Did CVS Refuse Customer’s Puerto Rican Driver’s License, Demand Citizenship Docs?

An apparently isolated incident in Indiana resulted in a storm of internet outrage.

  • Published 5 November 2019

Claim

A CVS drug store refused a customer's Puerto Rican driver's license when he was asked to show ID and demanded immigration papers.

Rating

What's True

A CVS employee in West Lafayette, Indiana, mistakenly refused to accept a customer's Puerto Rican driver's license as a valid form of identification.

What's Undetermined

The customer claims that CVS demanded to see a visa and confronted him on his immigration status. CVS said that it was not able to substantiate this accusation in its investigation and that it might have been the result of a misunderstanding stemming from the employee's initial mistake.

Origin

Drug store chain CVS apologized after employees in West Lafayette, Indiana, mistakenly refused to accept a college student’s Puerto Rican driver’s license when he tried to purchase cold medicine in late October 2019, prompting snowballing internet outrage that became national news. The incident resulted from pervasive ignorance of the fact that Puerto Rico is a U.S. territory and its residents are Americans.

In an impassioned Facebook post that went viral, the student’s mother lashed out, writing, “For those of you who don’t know, we are a United States Territory,” Arlene Payano Burgos wrote in frustration on Oct. 25, 2019. “Everyone born in Puerto Rico is born a United States Citizen. Puerto Rican men and women have served in every major war that the United States has fought in, including the American Revolution. Puerto Rican soldiers have served and died fighting for ‘The great American Nation.'”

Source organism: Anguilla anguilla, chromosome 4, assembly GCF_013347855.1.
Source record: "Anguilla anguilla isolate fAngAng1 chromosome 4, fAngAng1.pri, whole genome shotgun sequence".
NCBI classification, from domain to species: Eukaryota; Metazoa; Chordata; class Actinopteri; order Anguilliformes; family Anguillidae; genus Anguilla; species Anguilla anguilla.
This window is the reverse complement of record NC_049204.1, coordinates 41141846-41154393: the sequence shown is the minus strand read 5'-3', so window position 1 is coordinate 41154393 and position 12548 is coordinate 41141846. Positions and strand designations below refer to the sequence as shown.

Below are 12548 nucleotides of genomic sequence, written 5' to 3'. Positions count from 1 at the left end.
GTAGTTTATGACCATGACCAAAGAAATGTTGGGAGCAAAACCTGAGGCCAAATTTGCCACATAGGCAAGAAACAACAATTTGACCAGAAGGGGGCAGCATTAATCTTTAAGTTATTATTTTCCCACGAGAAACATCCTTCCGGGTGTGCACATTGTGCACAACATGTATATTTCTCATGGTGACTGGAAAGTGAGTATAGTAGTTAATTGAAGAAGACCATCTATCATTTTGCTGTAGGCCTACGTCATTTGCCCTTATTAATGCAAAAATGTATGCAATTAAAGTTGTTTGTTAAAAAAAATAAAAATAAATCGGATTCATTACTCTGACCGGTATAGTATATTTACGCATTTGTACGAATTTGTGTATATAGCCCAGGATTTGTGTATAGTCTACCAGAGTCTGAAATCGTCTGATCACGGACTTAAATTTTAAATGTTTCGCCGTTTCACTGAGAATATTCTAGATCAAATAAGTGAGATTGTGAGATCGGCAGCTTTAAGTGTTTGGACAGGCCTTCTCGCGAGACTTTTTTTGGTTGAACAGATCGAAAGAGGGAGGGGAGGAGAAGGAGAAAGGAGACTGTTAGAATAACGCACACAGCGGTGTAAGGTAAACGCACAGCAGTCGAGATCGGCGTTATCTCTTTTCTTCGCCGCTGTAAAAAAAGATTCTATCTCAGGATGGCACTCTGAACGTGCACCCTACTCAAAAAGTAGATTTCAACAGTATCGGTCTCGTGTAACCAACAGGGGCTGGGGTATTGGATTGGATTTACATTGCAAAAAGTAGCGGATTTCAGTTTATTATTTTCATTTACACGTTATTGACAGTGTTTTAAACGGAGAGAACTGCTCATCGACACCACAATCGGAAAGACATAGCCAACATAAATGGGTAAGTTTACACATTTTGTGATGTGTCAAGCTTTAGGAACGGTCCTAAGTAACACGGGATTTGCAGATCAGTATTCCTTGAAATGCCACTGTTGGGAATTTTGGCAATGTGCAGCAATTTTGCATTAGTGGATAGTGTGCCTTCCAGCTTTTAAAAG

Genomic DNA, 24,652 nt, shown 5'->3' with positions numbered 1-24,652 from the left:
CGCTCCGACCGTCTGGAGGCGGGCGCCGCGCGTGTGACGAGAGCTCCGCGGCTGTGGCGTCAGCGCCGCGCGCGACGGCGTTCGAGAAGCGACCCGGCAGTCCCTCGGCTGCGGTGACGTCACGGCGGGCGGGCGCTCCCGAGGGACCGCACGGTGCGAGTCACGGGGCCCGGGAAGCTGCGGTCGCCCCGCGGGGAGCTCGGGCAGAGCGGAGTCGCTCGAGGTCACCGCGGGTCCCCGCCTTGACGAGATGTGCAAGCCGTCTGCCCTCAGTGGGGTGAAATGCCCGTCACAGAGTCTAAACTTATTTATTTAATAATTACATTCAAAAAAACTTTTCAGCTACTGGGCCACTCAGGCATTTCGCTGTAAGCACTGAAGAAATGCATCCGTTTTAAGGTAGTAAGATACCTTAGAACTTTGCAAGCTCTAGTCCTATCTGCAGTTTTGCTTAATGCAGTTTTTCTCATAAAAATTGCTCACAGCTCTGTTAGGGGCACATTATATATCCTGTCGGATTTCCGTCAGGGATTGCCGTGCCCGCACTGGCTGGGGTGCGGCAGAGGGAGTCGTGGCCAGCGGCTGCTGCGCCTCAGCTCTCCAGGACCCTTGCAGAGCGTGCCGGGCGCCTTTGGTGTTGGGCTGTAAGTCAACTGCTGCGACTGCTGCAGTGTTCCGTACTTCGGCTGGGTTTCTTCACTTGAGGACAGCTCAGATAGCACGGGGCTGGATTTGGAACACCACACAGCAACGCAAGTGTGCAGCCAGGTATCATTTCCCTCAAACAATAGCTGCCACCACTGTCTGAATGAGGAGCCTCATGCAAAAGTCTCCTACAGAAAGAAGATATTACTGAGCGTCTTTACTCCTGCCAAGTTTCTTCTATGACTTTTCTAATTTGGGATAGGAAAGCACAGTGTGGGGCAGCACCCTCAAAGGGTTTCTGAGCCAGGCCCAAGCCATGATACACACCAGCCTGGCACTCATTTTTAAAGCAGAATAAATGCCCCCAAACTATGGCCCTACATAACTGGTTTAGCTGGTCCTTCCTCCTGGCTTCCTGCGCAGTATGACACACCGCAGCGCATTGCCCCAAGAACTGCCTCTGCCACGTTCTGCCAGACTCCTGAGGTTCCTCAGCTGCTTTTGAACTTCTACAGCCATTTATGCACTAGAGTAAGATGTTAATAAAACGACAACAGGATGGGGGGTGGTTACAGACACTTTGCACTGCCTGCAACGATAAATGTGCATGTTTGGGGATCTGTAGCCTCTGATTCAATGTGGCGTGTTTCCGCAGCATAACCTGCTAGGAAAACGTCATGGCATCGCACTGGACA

That post went viral and has been seen and shared thousands of times, prompting CVS to both apologize and state that employees will be reminded that identifications issued in U.S. territories like Puerto Rico are valid.

The incident started when Purdue University junior Jose Guzman Payano, an engineering major, fell ill and went to CVS in search of the cold medication Mucinex on Oct. 25, 2019. Because some cold medicines like Mucinex contain dextromethorphan, which can be abused, CVS requires that anyone seeking to purchase the product must provide identification. When Guzman Payano did so, the CVS employee mistakenly refused his driver’s license because it was issued in Puerto Rico. When he asked to speak to a store manager, he got the same response.

CVS took responsibility for the employees’ error, apologized, stated the incident was isolated, and noted that all employees will be reminded that valid forms of ID include licenses issued in U.S. territories like Puerto Rico.

After investigating the incident, CVS stated it found no evidence that its employees interrogated Guzman Payano about his immigration status but rather that, that aspect of the accusation was the result of a misunderstanding.

The chain of events was as follows:

In an emotional Facebook post on Oct. 25, 2019, Burgos wrote that her son called her after attempting to buy cold medicine at CVS, telling her his Puerto Rico-issued identification was refused. Burgos wrote, “When [the cashier] saw the license she then asked him for his visa, and started confronting him about his immigration status.”

Burgos continued, “I guess I should be thankful that he wasn’t thrown in the back of an ICE van and interrogated, or worse. I can’t help to be ANGRY, OUTRAGED, and DISGUSTED. The current issues we are experiencing in the United States related to immigration, ICE raids, and rampant racism are directly fueled disgracefully by President Trump. What happened to my son today is not unlike what many other families have had to face since Trump was sworn into office and it’s completely unacceptable. Enough is enough. The men that signed the Declaration of Independence stated that all men are created equal. Our founding fathers must be rolling over in their graves.”